Medieval saints and modern screens : divine visions as cinematic experience
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At the age of six, I took a vow of silence. I had witnessed something so exquisite, so evanescent that I had to memorialize it. I had to sacrifice my words on the altar of something greater than myself. What engendered this act? The impossible purity of love shared by a singing bibliophile and a bestial curmudgeon. I had just seen Beauty and the Beast (Gary Trousdale and Kirk Wise, 1991) at the cinema. In the dark embrace of a nondescript multiplex on an otherwise forgotten afternoon, I had seen – and felt – the truth of the universe, or so it seemed. It was, for want of a better word, mystical. Sure, the singing teapot didn’t hurt my complete and overwrought devotion to the film. And I had to abandon my silence a few hours later, so as to stop annoying my Mum. But still. For those brief few hours, I ascended the lofty heights of knowledge of how to be human, how to be in the world, and perhaps most importantly how, eventually, I would be an adult. I was in the film; the film was in me. The principal contentions formulated in this book lie in the crux of that experience, and are threaded through the analyses in the pages that follow. I maintain that medieval mystical episodes are made intelligible to modern audiences through reference to the filmic – the language, form, and lived experience of cinema. Similarly, reference to the realm of the mystical affords a means to express the disconcerting physical and emotional effects of watching cinema. Moreover, cinematic spectatorship affords, at times, a (more or less) secular experience of visionary transcendence: an ‘agape-ic encounter’. This transcendent experience is functionally identical to the episodes of ecstasy which are the mainstay of medieval hagiography. This is not to say that all moviegoers are, actually, Catholic mystics, if only they knew it. Rather, I attest that our use, enjoyment, and conceptualization of cinema – and more recently, three-dimensional virtual environments online – reflect our enduring preoccupation with those topics which were previously the domain of religion, and thus hagiography.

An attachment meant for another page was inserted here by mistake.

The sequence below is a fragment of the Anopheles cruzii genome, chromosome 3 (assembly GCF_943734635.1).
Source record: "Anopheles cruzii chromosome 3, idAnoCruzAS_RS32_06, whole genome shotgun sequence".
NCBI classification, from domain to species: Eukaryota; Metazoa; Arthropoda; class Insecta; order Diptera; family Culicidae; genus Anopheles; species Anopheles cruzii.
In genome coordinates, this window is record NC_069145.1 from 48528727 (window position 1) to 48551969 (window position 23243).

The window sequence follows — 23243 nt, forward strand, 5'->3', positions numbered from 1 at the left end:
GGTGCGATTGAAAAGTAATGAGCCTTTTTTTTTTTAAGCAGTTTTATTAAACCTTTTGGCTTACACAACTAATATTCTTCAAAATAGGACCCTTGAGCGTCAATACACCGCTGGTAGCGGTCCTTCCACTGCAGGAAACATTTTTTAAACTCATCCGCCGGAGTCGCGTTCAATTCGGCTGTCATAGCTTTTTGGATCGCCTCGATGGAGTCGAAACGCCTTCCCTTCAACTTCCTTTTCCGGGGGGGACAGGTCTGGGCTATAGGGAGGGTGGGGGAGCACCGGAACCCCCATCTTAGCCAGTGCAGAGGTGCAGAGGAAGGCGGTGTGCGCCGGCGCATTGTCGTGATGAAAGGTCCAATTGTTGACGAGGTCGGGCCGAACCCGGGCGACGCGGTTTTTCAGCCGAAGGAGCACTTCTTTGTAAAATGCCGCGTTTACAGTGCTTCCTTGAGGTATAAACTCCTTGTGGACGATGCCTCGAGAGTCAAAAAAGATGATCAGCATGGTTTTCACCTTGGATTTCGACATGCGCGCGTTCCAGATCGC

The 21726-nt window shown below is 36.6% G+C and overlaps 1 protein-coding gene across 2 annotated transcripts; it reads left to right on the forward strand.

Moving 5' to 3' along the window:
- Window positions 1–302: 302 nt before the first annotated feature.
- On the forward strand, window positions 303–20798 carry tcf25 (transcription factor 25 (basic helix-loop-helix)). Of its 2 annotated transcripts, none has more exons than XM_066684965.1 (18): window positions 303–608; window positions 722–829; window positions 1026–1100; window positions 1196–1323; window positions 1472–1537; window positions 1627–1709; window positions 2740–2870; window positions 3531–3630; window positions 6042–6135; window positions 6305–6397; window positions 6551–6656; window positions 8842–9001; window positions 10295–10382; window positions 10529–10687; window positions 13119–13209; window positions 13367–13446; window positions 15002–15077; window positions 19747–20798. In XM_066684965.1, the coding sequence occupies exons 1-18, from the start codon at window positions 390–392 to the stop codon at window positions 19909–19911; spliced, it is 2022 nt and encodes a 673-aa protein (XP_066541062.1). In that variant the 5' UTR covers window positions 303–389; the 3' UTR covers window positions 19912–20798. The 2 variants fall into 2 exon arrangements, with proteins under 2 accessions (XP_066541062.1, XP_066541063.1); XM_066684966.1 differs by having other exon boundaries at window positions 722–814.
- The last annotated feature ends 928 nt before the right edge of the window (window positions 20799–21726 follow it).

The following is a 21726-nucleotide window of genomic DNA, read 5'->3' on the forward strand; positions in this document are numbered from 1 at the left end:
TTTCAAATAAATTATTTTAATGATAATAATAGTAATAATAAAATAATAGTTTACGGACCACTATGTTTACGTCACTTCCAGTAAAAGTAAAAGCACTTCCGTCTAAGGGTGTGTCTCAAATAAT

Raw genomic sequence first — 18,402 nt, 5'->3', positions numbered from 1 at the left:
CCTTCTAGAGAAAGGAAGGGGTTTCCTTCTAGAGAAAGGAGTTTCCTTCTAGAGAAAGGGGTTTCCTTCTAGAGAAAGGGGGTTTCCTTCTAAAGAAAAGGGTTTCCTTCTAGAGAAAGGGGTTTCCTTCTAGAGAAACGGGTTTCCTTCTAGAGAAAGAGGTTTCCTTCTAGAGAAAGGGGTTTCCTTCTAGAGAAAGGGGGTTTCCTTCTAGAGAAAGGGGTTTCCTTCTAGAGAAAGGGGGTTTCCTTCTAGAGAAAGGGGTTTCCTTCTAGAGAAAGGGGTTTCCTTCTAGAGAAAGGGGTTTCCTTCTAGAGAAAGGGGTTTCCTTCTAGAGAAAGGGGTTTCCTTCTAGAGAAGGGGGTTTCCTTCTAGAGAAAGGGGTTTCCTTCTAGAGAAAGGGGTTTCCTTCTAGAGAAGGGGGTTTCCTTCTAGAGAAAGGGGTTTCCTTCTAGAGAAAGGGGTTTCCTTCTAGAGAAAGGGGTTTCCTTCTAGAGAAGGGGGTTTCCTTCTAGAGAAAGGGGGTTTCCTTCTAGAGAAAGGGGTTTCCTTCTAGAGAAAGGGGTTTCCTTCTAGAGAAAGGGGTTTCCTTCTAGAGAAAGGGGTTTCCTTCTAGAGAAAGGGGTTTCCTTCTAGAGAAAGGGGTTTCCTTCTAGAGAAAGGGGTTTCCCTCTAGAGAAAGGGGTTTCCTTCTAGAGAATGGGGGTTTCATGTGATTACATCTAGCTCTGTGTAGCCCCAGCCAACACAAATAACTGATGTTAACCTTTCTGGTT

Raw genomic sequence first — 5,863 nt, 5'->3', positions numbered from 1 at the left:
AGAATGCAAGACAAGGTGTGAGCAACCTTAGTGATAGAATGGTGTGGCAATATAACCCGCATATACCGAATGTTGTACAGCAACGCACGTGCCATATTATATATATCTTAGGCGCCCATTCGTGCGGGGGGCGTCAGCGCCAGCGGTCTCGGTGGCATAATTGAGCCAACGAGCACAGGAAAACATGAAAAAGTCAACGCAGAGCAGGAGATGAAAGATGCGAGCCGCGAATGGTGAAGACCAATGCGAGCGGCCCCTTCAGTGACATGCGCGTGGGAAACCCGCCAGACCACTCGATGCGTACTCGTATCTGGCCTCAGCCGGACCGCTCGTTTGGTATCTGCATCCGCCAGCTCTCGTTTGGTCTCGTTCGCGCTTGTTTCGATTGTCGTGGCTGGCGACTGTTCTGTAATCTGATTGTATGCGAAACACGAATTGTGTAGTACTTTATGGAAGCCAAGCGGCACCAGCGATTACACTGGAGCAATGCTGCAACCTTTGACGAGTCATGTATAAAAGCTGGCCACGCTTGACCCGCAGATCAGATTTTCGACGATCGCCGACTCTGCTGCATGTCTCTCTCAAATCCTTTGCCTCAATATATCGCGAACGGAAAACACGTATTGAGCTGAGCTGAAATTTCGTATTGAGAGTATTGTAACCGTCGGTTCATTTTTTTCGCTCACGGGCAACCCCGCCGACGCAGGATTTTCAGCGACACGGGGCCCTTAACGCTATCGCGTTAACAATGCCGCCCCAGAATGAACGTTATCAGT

Link to resourcehttps://www.jstor.org/stable/j.ctt1zxxxhz
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